See you all later. Image: from The Ten Commandments, Paramount Pictures

Thursday 8th January 2015

The year of Exodus

Over a third of your employees plan to leave in 2015, says survey

Listen carefully. Can you hear it? That’s the sound of hundreds of your employees rushing for the door.

The Institute of Leadership and Management’s survey of labour turnover for the coming year has returned with this stunning figure: 37% of over 1000 surveyed believe they will change jobs this year, nearly a two-fold increase on 2014.

How could this be possible? During the recession, labour turnover rates were markedly subdued. As the economy has improved, so too has labour turnover, which has actually been increasing moderately since 2011.

2015 may be the big ‘release year’ of many disaffected employees who have been biding their time for more stable economic climes to arrive.

Strong odds

It could be a fluke statistic. But with a bit of napkin maths, statistics suggests that a sample size of 1000 is accurate to within 3% 19 times out of 20, assuming a fair selection criteria. So the odds are strong that there will indeed be a remarkably large increase.

At the start of every year, the ILM conducts this same forecast. There’s usually a disparity with the actual outcome, but it’s not usually gigantic. For example, in 2013 13% believed they would change jobs. During the year, XpertHR measured an average voluntary resignation rate of 12.5%.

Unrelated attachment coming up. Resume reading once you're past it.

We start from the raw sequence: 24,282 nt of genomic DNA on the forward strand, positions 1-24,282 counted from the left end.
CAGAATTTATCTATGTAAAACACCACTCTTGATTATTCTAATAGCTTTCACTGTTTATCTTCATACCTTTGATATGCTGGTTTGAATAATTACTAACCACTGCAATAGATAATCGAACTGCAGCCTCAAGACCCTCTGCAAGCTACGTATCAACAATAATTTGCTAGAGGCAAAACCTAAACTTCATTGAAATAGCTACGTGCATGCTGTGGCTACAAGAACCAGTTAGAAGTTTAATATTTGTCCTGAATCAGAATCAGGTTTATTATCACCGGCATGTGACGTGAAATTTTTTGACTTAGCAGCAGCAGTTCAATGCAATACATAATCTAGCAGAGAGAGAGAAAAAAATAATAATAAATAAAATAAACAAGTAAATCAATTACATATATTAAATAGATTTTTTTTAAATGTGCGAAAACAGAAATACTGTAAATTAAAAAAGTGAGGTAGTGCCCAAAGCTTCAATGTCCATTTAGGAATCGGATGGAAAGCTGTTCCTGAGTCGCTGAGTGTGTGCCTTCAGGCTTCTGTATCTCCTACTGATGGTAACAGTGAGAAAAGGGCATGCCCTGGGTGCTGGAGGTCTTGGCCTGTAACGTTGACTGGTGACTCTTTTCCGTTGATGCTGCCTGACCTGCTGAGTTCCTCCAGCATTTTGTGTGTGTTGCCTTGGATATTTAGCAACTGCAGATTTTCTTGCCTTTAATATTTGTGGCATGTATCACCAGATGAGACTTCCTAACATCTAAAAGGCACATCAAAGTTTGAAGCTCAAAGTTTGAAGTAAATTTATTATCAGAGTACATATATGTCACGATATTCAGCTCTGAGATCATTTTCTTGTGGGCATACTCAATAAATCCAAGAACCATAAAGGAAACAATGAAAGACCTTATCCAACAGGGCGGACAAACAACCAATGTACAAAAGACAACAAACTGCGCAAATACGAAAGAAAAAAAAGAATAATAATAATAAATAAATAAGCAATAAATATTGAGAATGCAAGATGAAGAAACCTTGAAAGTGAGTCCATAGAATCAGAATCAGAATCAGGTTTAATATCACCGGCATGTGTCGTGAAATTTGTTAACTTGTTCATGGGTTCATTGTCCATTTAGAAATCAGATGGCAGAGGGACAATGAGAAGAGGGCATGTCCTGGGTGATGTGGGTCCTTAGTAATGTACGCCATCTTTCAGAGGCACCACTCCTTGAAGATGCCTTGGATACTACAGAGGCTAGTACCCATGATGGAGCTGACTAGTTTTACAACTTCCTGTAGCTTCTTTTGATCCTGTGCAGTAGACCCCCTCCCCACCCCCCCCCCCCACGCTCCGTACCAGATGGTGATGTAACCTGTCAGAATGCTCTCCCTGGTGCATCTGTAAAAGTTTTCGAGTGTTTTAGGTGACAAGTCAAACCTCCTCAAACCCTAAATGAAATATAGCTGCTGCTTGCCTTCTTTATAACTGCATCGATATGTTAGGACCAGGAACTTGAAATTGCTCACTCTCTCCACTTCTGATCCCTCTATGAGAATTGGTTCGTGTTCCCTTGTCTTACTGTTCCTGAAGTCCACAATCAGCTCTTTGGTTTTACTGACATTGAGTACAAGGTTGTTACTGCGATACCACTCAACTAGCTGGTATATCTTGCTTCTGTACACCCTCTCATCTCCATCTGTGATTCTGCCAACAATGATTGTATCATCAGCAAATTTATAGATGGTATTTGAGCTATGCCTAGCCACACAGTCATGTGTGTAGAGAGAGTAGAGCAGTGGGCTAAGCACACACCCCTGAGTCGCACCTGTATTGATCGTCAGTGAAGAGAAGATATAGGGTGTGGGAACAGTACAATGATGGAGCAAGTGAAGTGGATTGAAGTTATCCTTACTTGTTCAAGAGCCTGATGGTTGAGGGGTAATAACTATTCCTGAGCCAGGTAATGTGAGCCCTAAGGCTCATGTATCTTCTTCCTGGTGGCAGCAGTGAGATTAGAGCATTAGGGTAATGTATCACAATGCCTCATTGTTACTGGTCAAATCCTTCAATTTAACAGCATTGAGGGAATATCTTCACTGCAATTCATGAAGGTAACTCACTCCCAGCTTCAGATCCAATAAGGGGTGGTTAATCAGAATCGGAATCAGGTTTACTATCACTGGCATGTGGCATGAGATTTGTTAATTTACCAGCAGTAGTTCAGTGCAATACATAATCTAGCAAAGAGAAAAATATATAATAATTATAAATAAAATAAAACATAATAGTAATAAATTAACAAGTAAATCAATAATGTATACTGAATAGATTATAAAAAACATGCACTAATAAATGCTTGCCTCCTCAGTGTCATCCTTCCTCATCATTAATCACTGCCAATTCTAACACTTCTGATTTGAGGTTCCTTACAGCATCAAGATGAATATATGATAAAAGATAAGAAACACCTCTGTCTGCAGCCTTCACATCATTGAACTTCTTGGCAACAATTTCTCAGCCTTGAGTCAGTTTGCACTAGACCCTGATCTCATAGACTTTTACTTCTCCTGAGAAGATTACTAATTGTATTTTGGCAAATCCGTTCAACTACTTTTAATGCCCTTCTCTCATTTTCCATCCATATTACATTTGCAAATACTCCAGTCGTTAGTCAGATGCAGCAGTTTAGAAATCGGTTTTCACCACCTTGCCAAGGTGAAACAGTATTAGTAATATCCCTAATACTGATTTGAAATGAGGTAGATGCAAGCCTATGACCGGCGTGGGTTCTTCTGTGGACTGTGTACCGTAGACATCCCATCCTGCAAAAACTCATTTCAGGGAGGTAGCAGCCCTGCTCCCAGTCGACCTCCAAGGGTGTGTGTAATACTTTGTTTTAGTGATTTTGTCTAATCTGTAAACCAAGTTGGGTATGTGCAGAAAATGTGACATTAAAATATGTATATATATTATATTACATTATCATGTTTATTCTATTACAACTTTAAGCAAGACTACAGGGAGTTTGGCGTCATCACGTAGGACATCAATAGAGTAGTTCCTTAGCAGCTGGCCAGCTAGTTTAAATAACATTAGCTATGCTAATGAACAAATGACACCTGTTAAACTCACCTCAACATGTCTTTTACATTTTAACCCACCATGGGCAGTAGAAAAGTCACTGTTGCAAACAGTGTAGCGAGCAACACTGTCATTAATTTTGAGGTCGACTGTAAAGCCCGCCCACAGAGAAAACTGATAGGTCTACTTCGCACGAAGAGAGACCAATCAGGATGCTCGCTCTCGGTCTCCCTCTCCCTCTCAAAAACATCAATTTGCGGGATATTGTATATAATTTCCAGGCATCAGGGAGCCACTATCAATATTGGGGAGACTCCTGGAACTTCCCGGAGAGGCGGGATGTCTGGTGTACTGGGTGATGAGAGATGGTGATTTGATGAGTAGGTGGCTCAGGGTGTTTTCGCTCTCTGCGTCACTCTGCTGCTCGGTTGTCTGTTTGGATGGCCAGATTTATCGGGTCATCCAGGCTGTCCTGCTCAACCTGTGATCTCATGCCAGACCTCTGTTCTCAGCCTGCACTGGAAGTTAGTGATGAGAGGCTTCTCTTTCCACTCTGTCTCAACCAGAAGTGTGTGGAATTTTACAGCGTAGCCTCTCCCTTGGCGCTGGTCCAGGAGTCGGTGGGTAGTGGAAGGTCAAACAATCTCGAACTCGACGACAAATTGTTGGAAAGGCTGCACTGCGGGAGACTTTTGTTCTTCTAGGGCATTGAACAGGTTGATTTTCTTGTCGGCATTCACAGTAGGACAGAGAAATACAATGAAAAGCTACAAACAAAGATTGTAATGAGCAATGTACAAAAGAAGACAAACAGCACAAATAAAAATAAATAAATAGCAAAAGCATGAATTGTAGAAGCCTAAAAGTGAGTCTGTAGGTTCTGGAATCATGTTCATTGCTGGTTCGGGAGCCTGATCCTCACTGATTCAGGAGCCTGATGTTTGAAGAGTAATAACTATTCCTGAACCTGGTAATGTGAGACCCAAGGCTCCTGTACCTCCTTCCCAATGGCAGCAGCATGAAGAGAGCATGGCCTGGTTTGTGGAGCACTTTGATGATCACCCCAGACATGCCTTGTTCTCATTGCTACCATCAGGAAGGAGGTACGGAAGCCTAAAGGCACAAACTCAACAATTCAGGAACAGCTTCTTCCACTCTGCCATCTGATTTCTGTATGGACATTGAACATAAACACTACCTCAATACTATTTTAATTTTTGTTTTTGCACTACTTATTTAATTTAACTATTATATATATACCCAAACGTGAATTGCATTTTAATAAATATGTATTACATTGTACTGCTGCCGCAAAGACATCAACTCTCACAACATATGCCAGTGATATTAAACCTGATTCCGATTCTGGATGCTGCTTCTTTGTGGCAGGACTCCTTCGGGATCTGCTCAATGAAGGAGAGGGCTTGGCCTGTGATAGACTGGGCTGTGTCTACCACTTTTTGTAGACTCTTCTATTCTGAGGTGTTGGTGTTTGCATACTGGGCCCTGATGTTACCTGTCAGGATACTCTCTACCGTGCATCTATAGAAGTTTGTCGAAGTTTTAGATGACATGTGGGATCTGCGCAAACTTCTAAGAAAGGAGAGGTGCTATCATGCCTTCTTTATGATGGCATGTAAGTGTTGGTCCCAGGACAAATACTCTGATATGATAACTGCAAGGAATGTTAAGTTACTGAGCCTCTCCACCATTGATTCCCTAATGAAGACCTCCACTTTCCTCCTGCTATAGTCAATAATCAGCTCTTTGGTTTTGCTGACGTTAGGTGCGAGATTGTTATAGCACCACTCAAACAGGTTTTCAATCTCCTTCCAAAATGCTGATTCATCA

In 2014, the ILM survey measured a rise to 19% of respondents believing they would change jobs. The actual figures for 2014 are not yet fully known, but they’re almost certainly higher than those of 2013.

The supposed dramatic increase for 2015 is corroborated by research from the Hay Group, which also suggests a sharp rise in labour turnover, projected to continue until 2018.

Train to retain

This might work. Photo: Jesslee Cuizon

So, 2015 is shaping up to be a bumper year for recruitment. External factors artificially improved employee retention, but it seems that block is departing rapidly.

If you have been resting on your laurels on the issue, now may be the time to give your employee with the coldest feet a big, non-threatening hug.

Not only will the hug make you both feel better, it could also save you a packet. Analysis from Oxford estimates it costs more than £30k to replace an employee. That figure covers advertising, temp staff, loss of productivity from getting new staff up to speed, and more.

If a hug doesn’t do it for you, the offer of career and personal development is consistently ranked as the most important factor tempting employees to stay or go.

Might be time to dust off those succession plans and big up your training provision – before there’s no-one to cheer you on at waste paper basketball..

About the author

Jerome Langford

Jerome is a graduate in Philosophy from St Andrews, who alternately spends time writing about HR and staring wistfully out of windows, thinking about life’s bigger questions: Why are we here? How much lunch is too much lunch? What do you mean exactly by ‘final warning’?